What seems to have occurred in my unconscious mind was a recognition of the desirability (why I will comment on shortly) of having more than one basis for anticipating our near-term extinction. It seems to have occurred to my unconscious mind that another “building block” in an argument in support of our “uncertain” future would be a set of (as I had stated in my earlier essay) “characteristics that would need to prevail in our and other societies for there to be an absence of the threats currently facing us humans.”
In the earlier essay I listed eight (8) characteristics, and stated that I associated those characteristics with the Plains Indians (prior to their virtual elimination by “us” whites). I may or may not have been correct in making such an attribution; but the principal point that I had wished to make (I believe now) in listing the eight characteristics was not so much to associate them with a group of Indians per se but, rather, to assert that if all, or most, societies had most, if not all, of those characteristics, the humans in them would likely not face the threats to our continued existence as humans that we humans now face.
What my unconscious was trying to “tell” me (I now believe) is that it would be of value to reinforce the scientific evidence that Guy had provided in his “Climate-change summary and update” essay with another set of reasons to believe in NTE.
This conclusion suggest two questions:
- Why think of my “list of eight” as constituting “reasons”?
- Why believe it desirable to reinforce the scientific evidence provided by Guy?
I would now answer the first question by stating baldly that my “list of eight” does not actually constitute a set of “reasons.” Rather, the statements in that list are best thought of as part of an argument — one which I will be stating shortly.
As to the second question, the first point that I would make is that I now believe that Guy himself believes — at an unconscious level, at least! — in the importance of reinforcement. Guy’s forthcoming book — Extinction Dialogs: How to Live with Death in Mind — can, I believe, be thought of as an (unconscious) attempt to reinforce the argument made in his “Climate-change summary and update” essay. Granted that both focus (I assume this regarding the forthcoming book) on scientific evidence in support of Guy’s thesis, but the book, in using an interview format, can be thought of as an additional “building block” in an argument in support of his NTE thesis—one that will serve to reinforce his thesis.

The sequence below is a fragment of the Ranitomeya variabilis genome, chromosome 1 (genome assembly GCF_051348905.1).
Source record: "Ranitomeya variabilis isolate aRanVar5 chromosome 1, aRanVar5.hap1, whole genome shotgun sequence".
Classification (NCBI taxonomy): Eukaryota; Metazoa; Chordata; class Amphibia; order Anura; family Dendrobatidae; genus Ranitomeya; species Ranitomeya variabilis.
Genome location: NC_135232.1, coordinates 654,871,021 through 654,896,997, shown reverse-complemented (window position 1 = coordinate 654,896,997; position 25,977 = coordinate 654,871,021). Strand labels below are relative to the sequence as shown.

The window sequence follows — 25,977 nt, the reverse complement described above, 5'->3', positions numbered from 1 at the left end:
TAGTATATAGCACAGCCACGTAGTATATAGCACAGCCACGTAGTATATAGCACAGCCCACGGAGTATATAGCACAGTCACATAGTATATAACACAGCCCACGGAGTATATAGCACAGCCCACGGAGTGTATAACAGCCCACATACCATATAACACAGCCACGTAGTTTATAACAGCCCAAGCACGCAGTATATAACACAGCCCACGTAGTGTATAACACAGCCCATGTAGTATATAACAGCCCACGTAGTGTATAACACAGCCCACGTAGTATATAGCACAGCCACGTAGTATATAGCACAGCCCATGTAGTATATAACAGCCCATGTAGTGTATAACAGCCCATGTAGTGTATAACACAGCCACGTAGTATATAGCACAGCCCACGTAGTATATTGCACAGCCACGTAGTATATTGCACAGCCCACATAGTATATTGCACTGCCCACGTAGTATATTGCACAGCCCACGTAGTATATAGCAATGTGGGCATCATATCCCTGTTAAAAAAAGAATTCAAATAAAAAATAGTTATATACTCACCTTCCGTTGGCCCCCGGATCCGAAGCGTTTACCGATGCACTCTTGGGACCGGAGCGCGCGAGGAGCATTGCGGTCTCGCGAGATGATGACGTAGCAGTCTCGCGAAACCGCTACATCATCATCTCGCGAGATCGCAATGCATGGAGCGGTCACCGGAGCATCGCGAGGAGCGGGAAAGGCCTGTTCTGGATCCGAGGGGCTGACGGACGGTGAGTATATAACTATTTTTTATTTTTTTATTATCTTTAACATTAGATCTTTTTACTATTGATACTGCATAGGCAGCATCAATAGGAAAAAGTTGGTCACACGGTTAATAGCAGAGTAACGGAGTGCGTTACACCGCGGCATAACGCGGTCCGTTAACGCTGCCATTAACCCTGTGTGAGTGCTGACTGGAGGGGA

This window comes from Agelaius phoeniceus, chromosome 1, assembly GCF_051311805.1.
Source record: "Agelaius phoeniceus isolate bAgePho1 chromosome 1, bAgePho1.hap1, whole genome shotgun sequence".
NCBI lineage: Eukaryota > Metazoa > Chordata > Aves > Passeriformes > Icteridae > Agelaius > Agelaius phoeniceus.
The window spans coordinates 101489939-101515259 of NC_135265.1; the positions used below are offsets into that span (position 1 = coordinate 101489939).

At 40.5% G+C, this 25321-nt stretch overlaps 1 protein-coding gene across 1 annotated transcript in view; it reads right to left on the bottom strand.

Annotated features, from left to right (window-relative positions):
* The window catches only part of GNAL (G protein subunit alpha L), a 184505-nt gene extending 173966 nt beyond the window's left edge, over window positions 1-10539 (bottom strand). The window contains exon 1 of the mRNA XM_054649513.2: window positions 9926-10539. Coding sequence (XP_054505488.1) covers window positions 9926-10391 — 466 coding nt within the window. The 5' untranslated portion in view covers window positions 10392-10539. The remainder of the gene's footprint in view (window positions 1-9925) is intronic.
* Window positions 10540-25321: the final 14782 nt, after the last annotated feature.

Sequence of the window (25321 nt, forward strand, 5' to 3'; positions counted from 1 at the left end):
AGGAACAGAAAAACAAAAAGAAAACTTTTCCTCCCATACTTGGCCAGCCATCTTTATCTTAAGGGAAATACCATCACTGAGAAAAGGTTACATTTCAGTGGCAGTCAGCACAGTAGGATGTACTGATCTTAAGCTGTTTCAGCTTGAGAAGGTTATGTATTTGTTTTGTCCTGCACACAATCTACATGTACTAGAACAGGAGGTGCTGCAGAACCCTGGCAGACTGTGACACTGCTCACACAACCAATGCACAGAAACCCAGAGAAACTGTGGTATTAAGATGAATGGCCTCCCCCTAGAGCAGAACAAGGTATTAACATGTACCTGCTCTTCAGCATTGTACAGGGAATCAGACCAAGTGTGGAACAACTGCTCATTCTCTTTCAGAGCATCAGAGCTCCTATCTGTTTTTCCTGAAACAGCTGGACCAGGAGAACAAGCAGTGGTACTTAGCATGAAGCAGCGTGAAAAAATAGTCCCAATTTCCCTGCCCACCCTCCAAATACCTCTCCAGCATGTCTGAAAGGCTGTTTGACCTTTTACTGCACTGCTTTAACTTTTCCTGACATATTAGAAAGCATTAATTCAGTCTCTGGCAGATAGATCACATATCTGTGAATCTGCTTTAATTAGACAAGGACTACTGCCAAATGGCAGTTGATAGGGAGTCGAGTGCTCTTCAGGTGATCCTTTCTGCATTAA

Why is it of importance to have three such “building blocks” (i.e., his two, and mine — with the possibility that others will provide still more)? In addressing this question, let me begin by stating the argument that I now believe is implicit in my “What Would It Take?”:
- Let’s assume that the societal characteristics that I listed (which I had attributed — rightly or not — to the Plains Indians) were among — mostly if not entirely — the characteristics that—if possessed by most, if not all societies — were necessary to prevent, from arising, the dangerous situation we humans are now in.
- Given those assumptions, it’s clear that our society (and most other “developed” ones today as well) lacks those characteristics.
- It should be obvious that—given our “Neanderthal” “leaders—our and other societies will not acquire many — if any — of those characteristics any time soon.